Dr Rebecca Jordan

Investigating how the brain learns to predict the sensory world.

Dr Rebecca Jordan

Simons ESAT Fellow


1 George Square

Edinburgh, EH8 9JZ

Contact details

 Email: rjordan3@ed.ac.uk

Personal profile

  • 2023 - present: Simons ESAT Fellow
  • 2018 - 2023: Postdoctoral fellow, Friedrich Miescher Institute for Biomedical Research, Switzerland
  • 2018: PhD in neuroscience at the Francis Crick Institute
  • 2013: BA in Natural Sciences, University of Cambridge

Research Theme


We are remarkably capable of distinguishing sensory inputs caused by our own movements and very similar sensory inputs caused by external sources. To achieve this, our brains must learn to predict incoming sensory information. Our aim is to understand how the brain learns to predict the sensory world, with a particular focus on how the cortex and neuromodulatory systems work together to achieve this. To this end, we study the mouse brain at the neurophysiological level using a combination of virtual reality systems, electrophysiology, behaviour, and optical methods.

Our current main research focuses are:

  1. How the locus coeruleus integrates information, like prediction errors, to generate a meaningful output relevant for learning.
  2. How both cortical and neuromodulatory prediction errors act to drive cortical plasticity.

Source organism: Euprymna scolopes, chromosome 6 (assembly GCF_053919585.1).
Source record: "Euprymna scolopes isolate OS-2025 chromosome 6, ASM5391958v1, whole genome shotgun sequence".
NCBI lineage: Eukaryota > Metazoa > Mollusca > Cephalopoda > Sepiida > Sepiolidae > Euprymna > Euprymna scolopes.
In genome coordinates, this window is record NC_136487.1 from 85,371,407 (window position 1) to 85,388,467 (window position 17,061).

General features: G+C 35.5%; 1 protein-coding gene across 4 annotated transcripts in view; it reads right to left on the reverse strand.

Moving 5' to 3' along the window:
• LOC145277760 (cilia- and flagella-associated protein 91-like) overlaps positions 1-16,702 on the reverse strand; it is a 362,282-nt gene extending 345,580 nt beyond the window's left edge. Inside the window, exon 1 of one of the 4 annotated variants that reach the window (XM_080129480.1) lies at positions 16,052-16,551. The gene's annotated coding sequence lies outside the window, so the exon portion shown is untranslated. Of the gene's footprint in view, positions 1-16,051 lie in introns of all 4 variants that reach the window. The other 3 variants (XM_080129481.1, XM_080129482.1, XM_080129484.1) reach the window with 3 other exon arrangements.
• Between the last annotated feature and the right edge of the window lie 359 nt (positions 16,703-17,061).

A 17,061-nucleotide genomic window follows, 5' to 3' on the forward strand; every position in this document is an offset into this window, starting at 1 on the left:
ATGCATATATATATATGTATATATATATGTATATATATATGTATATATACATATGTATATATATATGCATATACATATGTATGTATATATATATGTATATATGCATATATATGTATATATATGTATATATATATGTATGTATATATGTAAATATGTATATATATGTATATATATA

3. How neuromodulatory and cortical activity is altered in mouse models of autism spectrum disorder, and what behavioural impact this has.

By answering these questions, we hope to drive a new understanding of how the brain learns to predict the sensory world, and how the process may be altered in  neurological disorders.


Selected Publications

Jordan, R. and Keller, G.B. 2022. The locus coeruleus broadcasts prediction errors across the cortex to promote sensorimotor plasticity. bioRxiv. https://doi.org/10.1101/2022.11.08.515698

Vasilevskaya, A., Widmer, F.C., Keller, G.B., and Jordan, R., 2022. Locomotion-induced gain of visual responses cannot explain visuomotor mismatch responses in layer 2/3 of primary visual cortex. bioRxiv. https://doi.org/10.1101/2022.02.11.479795

Jordan, R., 2021. Optimized protocol for in vivo whole-cell recordings in head-fixed, awake behaving mice. STAR Protoc. 2, 100347. https://doi.org/10.1016/j.xpro.2021.100347

Jordan, R., and Keller, G.B., 2020. Opposing Influence of Top-down and Bottom-up Input on Excitatory Layer 2/3 Neurons in Mouse Primary Visual Cortex. Neuron. https://doi.org/10.1016/j.neuron.2020.09.024

Jordan, R., Kollo, M., and Schaefer, A.T., 2018. Sniffing fast: paradoxical effects on odor concentration discrimination at the levels of olfactory bulb output and behavior. eNeuro ENEURO.0148-18.2018. https://doi.org/10.1523/ENEURO.0148-18.2018